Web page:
Office on Youth, Community Foundation leading comprehensive effort to address youth challenges

The Central Shenandoah Valley Office on Youth is looking to engage the community in an effort to address challenges facing youth in Waynesboro, Staunton and Augusta County.

The Office on Youth, in partnership with the Community Foundation of the Central Blue Ridge, is building toward the creation of working groups to include parents, youth, and community stakeholders from the public, private, and nonprofits sectors, who are interested in working together to tackle challenges faced by local youth.

This effort will draw from the Youth Needs Assessment, completed in December, which included a survey of more than 5,000 parents, community members and stakeholders.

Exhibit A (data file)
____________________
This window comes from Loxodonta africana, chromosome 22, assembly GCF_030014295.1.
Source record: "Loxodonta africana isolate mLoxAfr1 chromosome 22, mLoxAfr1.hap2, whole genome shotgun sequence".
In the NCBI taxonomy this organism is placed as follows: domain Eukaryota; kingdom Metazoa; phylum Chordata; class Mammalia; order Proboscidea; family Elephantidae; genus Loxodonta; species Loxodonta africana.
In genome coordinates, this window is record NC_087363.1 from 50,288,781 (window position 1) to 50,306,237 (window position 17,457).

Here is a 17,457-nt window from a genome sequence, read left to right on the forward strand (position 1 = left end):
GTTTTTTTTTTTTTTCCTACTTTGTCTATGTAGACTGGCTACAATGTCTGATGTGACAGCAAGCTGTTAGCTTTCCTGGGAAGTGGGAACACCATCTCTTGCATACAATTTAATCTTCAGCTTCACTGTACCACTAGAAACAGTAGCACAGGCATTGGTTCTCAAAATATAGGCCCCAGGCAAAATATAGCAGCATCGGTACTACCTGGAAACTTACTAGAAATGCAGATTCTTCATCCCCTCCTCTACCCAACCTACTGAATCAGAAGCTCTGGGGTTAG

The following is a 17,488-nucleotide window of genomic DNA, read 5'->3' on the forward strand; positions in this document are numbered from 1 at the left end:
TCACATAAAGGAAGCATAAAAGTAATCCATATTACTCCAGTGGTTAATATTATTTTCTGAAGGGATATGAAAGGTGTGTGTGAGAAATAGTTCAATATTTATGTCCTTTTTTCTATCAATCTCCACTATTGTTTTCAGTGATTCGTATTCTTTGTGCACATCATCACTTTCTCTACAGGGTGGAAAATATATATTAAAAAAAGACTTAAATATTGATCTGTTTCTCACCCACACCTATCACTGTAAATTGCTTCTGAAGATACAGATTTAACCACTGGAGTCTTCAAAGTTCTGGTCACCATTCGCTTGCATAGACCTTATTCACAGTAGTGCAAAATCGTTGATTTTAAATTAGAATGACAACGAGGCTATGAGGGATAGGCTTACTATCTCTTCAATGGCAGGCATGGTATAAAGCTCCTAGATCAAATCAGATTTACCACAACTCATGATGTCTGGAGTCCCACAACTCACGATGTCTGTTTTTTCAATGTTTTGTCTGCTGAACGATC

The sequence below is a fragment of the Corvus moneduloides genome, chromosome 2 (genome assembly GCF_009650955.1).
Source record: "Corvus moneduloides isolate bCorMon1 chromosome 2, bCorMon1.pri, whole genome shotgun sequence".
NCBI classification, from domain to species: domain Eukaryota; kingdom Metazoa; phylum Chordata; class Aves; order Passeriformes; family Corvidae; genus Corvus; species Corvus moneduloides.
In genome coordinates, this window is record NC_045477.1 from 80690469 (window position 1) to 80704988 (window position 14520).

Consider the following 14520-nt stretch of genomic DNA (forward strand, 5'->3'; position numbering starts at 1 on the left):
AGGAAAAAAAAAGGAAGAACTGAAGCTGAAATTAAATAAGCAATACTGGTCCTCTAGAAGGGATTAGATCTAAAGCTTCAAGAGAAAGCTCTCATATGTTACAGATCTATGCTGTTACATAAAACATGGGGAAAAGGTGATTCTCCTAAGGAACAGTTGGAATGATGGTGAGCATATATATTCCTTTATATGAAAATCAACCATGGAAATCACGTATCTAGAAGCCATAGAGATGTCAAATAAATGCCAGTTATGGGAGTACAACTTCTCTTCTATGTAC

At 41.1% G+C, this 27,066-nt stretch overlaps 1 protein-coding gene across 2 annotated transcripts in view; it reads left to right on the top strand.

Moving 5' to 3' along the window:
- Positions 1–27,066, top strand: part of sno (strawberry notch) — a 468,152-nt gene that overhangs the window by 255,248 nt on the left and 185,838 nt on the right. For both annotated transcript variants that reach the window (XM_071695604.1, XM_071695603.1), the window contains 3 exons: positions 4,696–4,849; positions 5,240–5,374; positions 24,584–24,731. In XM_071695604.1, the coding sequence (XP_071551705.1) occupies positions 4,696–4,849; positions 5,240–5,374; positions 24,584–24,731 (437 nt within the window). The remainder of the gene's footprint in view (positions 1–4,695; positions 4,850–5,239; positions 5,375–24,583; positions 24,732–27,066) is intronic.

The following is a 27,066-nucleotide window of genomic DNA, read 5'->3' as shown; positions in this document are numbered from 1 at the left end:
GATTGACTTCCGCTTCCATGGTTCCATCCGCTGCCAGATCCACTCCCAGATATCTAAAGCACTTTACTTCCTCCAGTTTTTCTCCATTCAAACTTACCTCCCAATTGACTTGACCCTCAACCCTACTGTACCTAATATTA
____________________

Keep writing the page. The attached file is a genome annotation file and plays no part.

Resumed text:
The top five areas noted as “big concerns” by more than 50 percent of those surveyed include social media, drug/alcohol use, peer pressure, bullying and obesity.

The Youth Community Needs Assessment also included reviews of demographic and health data that point to significant local concerns with poverty and food insecurity, truancy, teen pregnancy, depression and suicide.

The Office on Youth and the Community Foundation are planning a community meeting for later this year to launch the working groups.

If you are interested in participating, contact Joy Stultz, Grants Manager at the Central Shenandoah Valley Office on Youth, at (540) 942-6757 or

You can access the Youth Community Needs Assessment here.

Parent Project Enrollment Still Open!

Class Starts September 29.  Call 942-6757 to register now!

Education coordinator for Office on Youth has passion for working with kids